As expressed by Darwin Braund, the awards program master of ceremonies, the Historic Preservation Awards is our local “historic hall of fame” for individuals and organizations, and their various historic preservation projects. This year, on the 25th anniversary, several new worthy recipients were added to the long list of 165 honorees to date. The 2013 award recipients are:
- Centre County Genealogical Society (CCGS) – Centre County. Established in 1975, the CCGS has worked to document and preserve many fragile pieces of Centre County history, and make them more accessible to the public. Their accomplishments include a physical inventory of Centre County cemeteries; transcribing and publishing information from cemeteries, marriage, birth and death records; attending public outreach events; hosting genealogy educational workshops; maintaining an informative website, and directly assisting others in the preservation of their own past.
- Robert B. Hazelton, Historic Research – Pennsylvania Furnace, Ferguson Township. Bob Hazelton’s nomination spans all four of the awards categories. His extensive work includes walking and studying the landscape, caring for historic cemeteries, conducting historical research, and sharing his findings with the public through countless history presentations and guided site visits – all as a volunteer. His program topics span the county’s geography, to include Erbtown, Spring Creek Canyon, Scotia, Boalsburg, and most recently Baileyville.
- Historic Flour Mills Map Project: Mr. Robert McLaughlin, of Howard, Centre County. Mr. McLaughlin has been researching the historic roller and flour mills of Centre County. Nearly all have been lost from the landscape, with only a few still visible. He has identified over 60 mill sites to date. In 2012, with the help of a Penn State student, these sites were mapped atop a modern topographical map in digital form, to make it available for use by researchers. This ongoing research represents a rich overview of Centre County’s early industrial and agricultural history.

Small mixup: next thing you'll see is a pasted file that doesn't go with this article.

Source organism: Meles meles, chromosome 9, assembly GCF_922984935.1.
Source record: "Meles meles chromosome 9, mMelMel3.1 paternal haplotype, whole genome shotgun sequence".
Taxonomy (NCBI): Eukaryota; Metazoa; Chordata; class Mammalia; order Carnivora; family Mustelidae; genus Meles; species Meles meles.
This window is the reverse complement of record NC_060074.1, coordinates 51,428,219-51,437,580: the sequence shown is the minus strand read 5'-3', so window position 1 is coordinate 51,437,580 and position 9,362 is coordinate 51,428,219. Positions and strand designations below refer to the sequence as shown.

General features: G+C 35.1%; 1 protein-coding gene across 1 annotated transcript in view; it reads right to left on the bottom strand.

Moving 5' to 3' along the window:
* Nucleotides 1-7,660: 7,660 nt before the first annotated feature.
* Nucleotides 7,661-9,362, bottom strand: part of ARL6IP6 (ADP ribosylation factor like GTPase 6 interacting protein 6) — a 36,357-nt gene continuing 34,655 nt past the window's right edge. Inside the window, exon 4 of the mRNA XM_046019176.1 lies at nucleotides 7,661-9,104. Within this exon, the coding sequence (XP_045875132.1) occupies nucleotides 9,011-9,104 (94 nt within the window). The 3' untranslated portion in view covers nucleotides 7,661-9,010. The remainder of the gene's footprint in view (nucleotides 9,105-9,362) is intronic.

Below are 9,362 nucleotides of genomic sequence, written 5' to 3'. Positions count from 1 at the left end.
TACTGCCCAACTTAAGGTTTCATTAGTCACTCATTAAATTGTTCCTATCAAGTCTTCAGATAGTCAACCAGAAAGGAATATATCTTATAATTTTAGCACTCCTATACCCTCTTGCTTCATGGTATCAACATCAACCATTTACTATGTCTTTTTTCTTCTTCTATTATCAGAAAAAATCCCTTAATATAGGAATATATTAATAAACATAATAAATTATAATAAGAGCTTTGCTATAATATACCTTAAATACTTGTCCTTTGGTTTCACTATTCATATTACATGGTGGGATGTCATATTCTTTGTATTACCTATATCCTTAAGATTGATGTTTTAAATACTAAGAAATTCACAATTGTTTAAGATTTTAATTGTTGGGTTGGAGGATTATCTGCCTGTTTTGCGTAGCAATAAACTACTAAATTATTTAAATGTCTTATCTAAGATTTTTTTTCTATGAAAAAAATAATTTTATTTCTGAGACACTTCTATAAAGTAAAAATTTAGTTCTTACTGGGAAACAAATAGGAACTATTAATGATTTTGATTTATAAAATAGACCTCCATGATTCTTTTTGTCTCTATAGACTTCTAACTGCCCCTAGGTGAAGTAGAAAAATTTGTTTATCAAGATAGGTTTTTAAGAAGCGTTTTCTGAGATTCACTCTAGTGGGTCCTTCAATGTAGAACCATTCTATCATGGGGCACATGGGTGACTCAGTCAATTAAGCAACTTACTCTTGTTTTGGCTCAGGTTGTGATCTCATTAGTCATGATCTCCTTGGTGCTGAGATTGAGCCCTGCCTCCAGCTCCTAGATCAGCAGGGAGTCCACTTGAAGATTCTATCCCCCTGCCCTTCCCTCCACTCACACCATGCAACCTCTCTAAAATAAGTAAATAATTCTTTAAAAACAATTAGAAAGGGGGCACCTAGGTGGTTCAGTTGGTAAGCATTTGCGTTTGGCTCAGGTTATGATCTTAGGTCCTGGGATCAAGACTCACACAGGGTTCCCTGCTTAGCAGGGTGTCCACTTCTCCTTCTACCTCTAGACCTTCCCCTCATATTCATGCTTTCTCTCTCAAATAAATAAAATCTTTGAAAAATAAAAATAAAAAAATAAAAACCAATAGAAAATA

- James Irvin Farm: Lewis and Gail Biddle Family – Oak Hall, College Township. The Georgian style limestone mansion, stone bank barn, and adjacent outbuildings have been in the family’s care for more than 100 years. Dating to circa 1825, and first occupied by General James Irvin and his wife Julianna Gregg Irvin, the significant architectural structures on this farmstead remain nearly unchanged today. The property is listed on the National Register of Historic Places as part of the Oak Hall Historic District.
- Robert Valentine House: Michael and Tara Immel – Bellefonte. The Italianate style house located at 105 E. Curtin Street in Bellefonte, known historically as the Robert Valentine residence, was rescued by the Immel family after it was nearly destroyed by fire in fall 2008. The Immels have invested time, effort, and finances into an extensive restoration, preserving the stone structure and a key component of Bellefonte’s historic residential streetscape that would have otherwise been lost forever.
- Salt Lick CCC Camp S-121 Historical Marker Committee: The Howard T. “Jim” Davy Family, and the Curtin Township Board of Supervisors – Orviston, Curtin Township. This committee was instrumental in the development and installation of a stone monument marking the site of the Civilian Conservation Corps (CCC) Camp S-121. The Camp opened in 1933, housing men who constructed roads, opened fire trails, planted trees, and improved streams. On the CCC’s 80th anniversary, the marker commemorates the workers’ legacies, and preserves the CCC’s history for future generations.
Naming the “John H. Ziegler Historic Preservation Annual Awards Program”
At the awards program, a special presentation was made by the CCHS Board of Governors, announcing the annual Historic Preservation Awards Program will carry the name of John H. Ziegler. John has been involved since the beginnings of this awards initiative twenty-five years ago and has served as its chairman since then. This naming of the program is to honor John who has in so many ways furthered the Historical Society’s mission over the years by encouraging community members to better understand, experience, appreciate and preserve the cultural and natural heritage of Centre County.
From this point forward, the awards will bare the name: John H. Ziegler Historic Preservation Awards Program of the Centre County Historical Society.
We extend our thanks to the Preservation Awards committee members* and those who volunteered to help with event preparation, refreshments, and clean-up: